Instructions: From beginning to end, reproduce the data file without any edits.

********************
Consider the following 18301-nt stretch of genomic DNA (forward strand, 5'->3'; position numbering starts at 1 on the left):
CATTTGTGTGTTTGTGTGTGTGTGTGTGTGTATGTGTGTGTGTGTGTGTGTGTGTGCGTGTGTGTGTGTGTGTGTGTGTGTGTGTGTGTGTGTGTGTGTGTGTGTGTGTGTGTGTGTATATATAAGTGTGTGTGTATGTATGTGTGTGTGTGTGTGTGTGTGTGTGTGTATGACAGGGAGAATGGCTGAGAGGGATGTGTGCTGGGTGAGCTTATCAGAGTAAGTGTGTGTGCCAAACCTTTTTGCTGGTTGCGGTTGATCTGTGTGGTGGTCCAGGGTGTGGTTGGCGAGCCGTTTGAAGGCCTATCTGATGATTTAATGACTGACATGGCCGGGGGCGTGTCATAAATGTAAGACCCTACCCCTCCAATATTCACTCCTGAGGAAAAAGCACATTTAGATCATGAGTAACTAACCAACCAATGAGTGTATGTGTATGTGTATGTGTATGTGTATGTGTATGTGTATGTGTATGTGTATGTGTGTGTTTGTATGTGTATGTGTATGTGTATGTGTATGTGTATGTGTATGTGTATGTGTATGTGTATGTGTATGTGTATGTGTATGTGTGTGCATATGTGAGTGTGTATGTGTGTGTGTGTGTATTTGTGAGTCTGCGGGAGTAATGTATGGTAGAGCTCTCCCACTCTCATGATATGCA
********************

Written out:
Consider the following 18301-nt stretch of genomic DNA (forward strand, 5'->3'; position numbering starts at 1 on the left):
CATTTGTGTGTTTGTGTGTGTGTGTGTGTGTATGTGTGTGTGTGTGTGTGTGTGTGCGTGTGTGTGTGTGTGTGTGTGTGTGTGTGTGTGTGTGTGTGTGTGTGTGTGTGTGTGTGTATATATAAGTGTGTGTGTATGTATGTGTGTGTGTGTGTGTGTGTGTGTGTGTATGACAGGGAGAATGGCTGAGAGGGATGTGTGCTGGGTGAGCTTATCAGAGTAAGTGTGTGTGCCAAACCTTTTTGCTGGTTGCGGTTGATCTGTGTGGTGGTCCAGGGTGTGGTTGGCGAGCCGTTTGAAGGCCTATCTGATGATTTAATGACTGACATGGCCGGGGGCGTGTCATAAATGTAAGACCCTACCCCTCCAATATTCACTCCTGAGGAAAAAGCACATTTAGATCATGAGTAACTAACCAACCAATGAGTGTATGTGTATGTGTATGTGTATGTGTATGTGTATGTGTATGTGTATGTGTATGTGTGTGTTTGTATGTGTATGTGTATGTGTATGTGTATGTGTATGTGTATGTGTATGTGTATGTGTATGTGTATGTGTATGTGTATGTGTGTGCATATGTGAGTGTGTATGTGTGTGTGTGTGTATTTGTGAGTCTGCGGGAGTAATGTATGGTAGAGCTCTCCCACTCTCATGATATGCA